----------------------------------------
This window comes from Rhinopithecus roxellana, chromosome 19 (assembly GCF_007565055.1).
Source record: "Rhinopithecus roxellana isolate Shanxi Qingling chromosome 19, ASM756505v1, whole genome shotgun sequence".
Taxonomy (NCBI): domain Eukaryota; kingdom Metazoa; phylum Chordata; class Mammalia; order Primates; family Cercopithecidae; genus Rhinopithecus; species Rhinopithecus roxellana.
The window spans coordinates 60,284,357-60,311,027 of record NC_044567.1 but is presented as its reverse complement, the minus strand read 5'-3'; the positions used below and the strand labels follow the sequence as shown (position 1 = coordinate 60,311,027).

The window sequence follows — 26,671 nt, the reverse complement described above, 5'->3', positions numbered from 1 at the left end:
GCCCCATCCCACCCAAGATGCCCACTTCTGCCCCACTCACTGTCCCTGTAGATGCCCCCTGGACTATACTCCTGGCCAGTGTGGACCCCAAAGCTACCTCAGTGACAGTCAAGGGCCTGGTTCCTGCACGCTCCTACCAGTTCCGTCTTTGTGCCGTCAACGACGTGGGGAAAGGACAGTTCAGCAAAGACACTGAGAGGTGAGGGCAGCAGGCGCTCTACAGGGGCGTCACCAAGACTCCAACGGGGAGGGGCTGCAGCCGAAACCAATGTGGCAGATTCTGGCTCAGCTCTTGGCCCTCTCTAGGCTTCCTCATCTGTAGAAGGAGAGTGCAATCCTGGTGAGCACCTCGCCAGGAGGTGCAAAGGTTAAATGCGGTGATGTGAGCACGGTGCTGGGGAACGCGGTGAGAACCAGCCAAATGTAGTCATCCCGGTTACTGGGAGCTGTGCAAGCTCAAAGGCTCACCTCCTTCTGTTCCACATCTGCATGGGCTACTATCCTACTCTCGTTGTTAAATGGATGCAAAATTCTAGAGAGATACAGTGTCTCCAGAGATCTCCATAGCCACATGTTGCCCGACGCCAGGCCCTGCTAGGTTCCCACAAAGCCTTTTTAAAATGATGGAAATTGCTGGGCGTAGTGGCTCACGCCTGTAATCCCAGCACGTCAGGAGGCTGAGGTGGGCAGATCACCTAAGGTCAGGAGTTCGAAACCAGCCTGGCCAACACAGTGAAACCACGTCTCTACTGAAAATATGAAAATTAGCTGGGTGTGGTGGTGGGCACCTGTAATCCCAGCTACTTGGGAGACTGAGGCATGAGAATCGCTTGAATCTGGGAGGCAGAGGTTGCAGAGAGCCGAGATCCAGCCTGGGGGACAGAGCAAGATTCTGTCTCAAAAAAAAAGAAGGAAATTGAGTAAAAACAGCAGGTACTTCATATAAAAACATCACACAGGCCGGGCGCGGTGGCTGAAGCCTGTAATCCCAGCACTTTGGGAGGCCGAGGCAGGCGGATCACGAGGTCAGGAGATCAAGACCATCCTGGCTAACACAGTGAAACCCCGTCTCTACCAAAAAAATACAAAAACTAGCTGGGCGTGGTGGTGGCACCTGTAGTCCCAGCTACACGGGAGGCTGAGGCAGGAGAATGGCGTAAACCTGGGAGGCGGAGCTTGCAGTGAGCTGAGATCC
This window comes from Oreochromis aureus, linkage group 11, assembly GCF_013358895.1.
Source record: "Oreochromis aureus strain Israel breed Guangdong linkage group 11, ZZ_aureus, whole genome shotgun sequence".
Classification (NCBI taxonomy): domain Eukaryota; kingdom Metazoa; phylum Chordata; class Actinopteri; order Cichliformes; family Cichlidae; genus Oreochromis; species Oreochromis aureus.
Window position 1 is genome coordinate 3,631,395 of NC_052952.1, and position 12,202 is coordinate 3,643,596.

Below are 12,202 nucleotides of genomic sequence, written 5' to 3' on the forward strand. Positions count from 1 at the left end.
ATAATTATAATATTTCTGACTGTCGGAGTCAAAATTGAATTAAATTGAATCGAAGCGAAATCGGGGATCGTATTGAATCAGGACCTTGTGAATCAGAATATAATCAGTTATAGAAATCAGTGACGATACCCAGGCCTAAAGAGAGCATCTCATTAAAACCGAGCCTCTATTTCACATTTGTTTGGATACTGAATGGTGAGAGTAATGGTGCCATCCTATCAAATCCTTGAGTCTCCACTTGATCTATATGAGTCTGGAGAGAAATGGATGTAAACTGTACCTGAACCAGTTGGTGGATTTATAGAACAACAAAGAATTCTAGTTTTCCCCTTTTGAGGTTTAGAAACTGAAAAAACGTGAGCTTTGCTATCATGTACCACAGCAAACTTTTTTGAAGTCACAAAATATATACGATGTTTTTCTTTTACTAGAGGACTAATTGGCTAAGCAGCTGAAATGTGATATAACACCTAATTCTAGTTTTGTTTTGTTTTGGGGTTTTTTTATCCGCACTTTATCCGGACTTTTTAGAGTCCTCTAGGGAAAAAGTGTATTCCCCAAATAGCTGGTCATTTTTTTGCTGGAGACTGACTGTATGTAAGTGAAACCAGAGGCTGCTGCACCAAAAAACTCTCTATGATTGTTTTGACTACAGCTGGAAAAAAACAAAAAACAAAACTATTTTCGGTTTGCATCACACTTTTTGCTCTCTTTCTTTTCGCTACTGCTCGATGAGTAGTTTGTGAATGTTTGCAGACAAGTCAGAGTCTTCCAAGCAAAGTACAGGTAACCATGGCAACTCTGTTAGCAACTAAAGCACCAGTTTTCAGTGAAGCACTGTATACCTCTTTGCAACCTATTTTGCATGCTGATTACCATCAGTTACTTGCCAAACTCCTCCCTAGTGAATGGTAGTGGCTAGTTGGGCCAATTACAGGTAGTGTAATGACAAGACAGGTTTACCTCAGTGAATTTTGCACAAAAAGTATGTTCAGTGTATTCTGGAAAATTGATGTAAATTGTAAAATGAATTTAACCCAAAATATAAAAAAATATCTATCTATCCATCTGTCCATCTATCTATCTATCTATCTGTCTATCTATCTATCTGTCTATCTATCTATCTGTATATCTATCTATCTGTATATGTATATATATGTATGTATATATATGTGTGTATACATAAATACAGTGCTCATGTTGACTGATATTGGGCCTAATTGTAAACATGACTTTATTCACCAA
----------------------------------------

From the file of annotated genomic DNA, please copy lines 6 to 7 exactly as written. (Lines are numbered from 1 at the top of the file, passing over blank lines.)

GCCCCATCCCACCCAAGATGCCCACTTCTGCCCCACTCACTGTCCCTGTAGATGCCCCCTGGACTATACTCCTGGCCAGTGTGGACCCCAAAGCTACCTCAGTGACAGTCAAGGGCCTGGTTCCTGCACGCTCCTACCAGTTCCGTCTTTGTGCCGTCAACGACGTGGGGAAAGGACAGTTCAGCAAAGACACTGAGAGGTGAGGGCAGCAGGCGCTCTACAGGGGCGTCACCAAGACTCCAACGGGGAGGGGCTGCAGCCGAAACCAATGTGGCAGATTCTGGCTCAGCTCTTGGCCCTCTCTAGGCTTCCTCATCTGTAGAAGGAGAGTGCAATCCTGGTGAGCACCTCGCCAGGAGGTGCAAAGGTTAAATGCGGTGATGTGAGCACGGTGCTGGGGAACGCGGTGAGAACCAGCCAAATGTAGTCATCCCGGTTACTGGGAGCTGTGCAAGCTCAAAGGCTCACCTCCTTCTGTTCCACATCTGCATGGGCTACTATCCTACTCTCGTTGTTAAATGGATGCAAAATTCTAGAGAGATACAGTGTCTCCAGAGATCTCCATAGCCACATGTTGCCCGACGCCAGGCCCTGCTAGGTTCCCACAAAGCCTTTTTAAAATGATGGAAATTGCTGGGCGTAGTGGCTCACGCCTGTAATCCCAGCACGTCAGGAGGCTGAGGTGGGCAGATCACCTAAGGTCAGGAGTTCGAAACCAGCCTGGCCAACACAGTGAAACCACGTCTCTACTGAAAATATGAAAATTAGCTGGGTGTGGTGGTGGGCACCTGTAATCCCAGCTACTTGGGAGACTGAGGCATGAGAATCGCTTGAATCTGGGAGGCAGAGGTTGCAGAGAGCCGAGATCCAGCCTGGGGGACAGAGCAAGATTCTGTCTCAAAAAAAAAGAAGGAAATTGAGTAAAAACAGCAGGTACTTCATATAAAAACATCACACAGGCCGGGCGCGGTGGCTGAAGCCTGTAATCCCAGCACTTTGGGAGGCCGAGGCAGGCGGATCACGAGGTCAGGAGATCAAGACCATCCTGGCTAACACAGTGAAACCCCGTCTCTACCAAAAAAATACAAAAACTAGCTGGGCGTGGTGGTGGCACCTGTAGTCCCAGCTACACGGGAGGCTGAGGCAGGAGAATGGCGTAAACCTGGGAGGCGGAGCTTGCAGTGAGCTGAGATCC
This window comes from Oreochromis aureus, linkage group 11, assembly GCF_013358895.1.